New York (CNN Business)Kevin Mayer, the executive who led Disney’s streaming efforts, is leaving the company to become the CEO of TikTok.
Mayer is leaving Disney after he was widely viewed as being passed over for the top job earlier this year. Mayer will be the CEO of the popular short-form video app as well as the chief operating officer of ByteDance, TikTok’s parent company. He was the chairman of Disney’s direct-to-consumer unit since its founding in 2018.TikTok’s popularity is surging during the coronavirus pandemic as many people around the world continue to stay home and look for fresh ways to occupy their time.
Under Mayer’s leadership, Disney shifted its business focus from films and television to the world of streaming. The move led to Disney+ coming out of the gates fast with more than 50 million paid subscribers in a matter of months.Mayer’s departure is a surprising one, but comes after he wasn’t chosen to replace Bob Iger as Disney’s CEO earlier this year. That job ultimately went to Bob Chapek, who served as chairman of Disney Parks, Experiences and Products.Read More”I am very proud of what our extraordinarily talented Direct-to-Consumer and International team has accomplished in creating and delivering a world-class portfolio of streaming services, particularly Disney+,” Mayer said in a statement Monday.TikTok was downloaded 315 million times from January through March, according to analytics firm Sensor Tower, surpassing any other app ever for a single quarter. TikTok now has 2 billion downloads, double its total from just 15 months ago. However, lawmakers in the United States have warned that the Chinese-owned app could pose a national security risk. Senators Chuck Schumer and Tom Cotton previously said TikTok and other Chinese-owned platforms could be used to spy on US citizens or for foreign interference campaigns.Naming an American CEO from a family-friendly brand like Disney, which also has a massive China presence, could be a way to help address regulatory scrutiny. “TikTok and its Chinese ownership have come under a lot of scrutiny over the past couple of years, and bringing in someone with a strong, major media company pedigree in the US, is probably going to be a smart move for them,” said Debra Aho Williamson, principal analyst at eMarketer.On Monday, Republican Sen. Josh Hawley tweeted that he looks forward to hearing from TikTok’s new CEO “under oath.”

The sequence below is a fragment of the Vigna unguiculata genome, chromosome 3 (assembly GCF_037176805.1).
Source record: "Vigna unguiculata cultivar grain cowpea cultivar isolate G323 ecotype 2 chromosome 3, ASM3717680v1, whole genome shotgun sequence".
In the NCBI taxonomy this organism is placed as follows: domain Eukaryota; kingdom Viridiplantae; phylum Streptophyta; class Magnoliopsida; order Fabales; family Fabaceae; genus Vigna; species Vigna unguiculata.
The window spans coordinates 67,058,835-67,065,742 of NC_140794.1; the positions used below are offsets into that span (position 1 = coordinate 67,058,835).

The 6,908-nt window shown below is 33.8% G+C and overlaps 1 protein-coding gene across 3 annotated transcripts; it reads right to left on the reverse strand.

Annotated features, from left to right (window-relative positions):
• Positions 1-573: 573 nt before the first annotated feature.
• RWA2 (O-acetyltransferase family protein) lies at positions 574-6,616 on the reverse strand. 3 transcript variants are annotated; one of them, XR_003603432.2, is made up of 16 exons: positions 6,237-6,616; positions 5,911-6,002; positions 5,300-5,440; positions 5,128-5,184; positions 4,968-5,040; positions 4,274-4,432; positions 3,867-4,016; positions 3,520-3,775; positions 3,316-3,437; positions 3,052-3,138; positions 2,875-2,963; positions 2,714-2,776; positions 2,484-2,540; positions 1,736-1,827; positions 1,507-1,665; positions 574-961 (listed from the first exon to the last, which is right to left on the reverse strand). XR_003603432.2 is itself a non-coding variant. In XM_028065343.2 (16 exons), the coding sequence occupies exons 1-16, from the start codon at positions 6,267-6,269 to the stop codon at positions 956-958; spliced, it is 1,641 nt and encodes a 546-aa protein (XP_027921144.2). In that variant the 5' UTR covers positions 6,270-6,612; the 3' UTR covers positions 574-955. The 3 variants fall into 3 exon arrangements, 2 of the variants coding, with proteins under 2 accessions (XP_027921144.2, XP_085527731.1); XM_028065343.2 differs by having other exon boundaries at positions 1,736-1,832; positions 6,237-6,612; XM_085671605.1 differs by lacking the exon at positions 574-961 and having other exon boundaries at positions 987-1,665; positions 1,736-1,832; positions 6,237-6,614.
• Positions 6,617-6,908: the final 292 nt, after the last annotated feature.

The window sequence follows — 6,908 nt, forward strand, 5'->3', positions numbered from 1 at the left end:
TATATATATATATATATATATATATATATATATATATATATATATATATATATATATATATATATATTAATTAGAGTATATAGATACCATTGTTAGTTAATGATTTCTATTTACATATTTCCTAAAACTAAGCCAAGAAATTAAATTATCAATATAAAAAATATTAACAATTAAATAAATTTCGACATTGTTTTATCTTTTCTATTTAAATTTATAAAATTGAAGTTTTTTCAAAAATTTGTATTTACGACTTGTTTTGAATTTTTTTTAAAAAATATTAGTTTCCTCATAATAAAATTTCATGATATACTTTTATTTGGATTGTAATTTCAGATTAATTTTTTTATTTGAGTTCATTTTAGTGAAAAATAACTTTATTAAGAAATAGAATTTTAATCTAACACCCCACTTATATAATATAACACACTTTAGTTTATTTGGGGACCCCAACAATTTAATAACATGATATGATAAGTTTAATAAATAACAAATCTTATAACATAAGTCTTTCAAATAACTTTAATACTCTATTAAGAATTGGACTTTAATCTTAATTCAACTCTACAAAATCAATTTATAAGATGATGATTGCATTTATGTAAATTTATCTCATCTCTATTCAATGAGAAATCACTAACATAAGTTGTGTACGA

.@tiktok_us previously told me they couldn’t attend hearings and testify because executives were located in #China. But this new executive lives in the USA. I look forward to hearing from him. Under oath. https://t.co/XPfiVpo9Ta
— Josh Hawley (@HawleyMO) May 18, 2020 TikTok is the only social media network owned by a Chinese company to take off significantly outside of China. Still, it faces stiff competition from established players, including Facebook (FB) and its subsidiary Instagram, as well as YouTube.While the app has long been very popular with teens, it’s recently seen a surge of interest from millennials and Gen Xers. While under stay-at-home orders, many families have embraced the app’s popular dance challenges and other trends.Disney announced that Rebecca Campbell would be taking over for Mayer as the new head of Disney’s streaming division. Campbell most recently served as the president of the company’s Disneyland Resort in California. Disney also named Josh D’Amaro as the new chairman of Disney’s parks, experiences and products unit — a spot that was left vacant by Chapek.The news of Mayer’s departure comes during a rough year for Disney, as the coronavirus pandemic has hit nearly every part of its business: its parks and resorts have closed around the world, major films like “Mulan” and “Black Widow” are delayed, and one of its biggest media networks, ESPN, is scrambling to fill its airtime due to a lack of sports. The company reported earlier this month that its profit dropped a whopping 91% last quarter.
The one bright spot for the company has been Disney+. In just five months, the company’s streaming service racked up 50 million paid subscribers globally, a number it originally projected would take nearly four years to hit. Now, Disney has to head into an unknown future without the man who helped build Disney+ into a new streaming giant.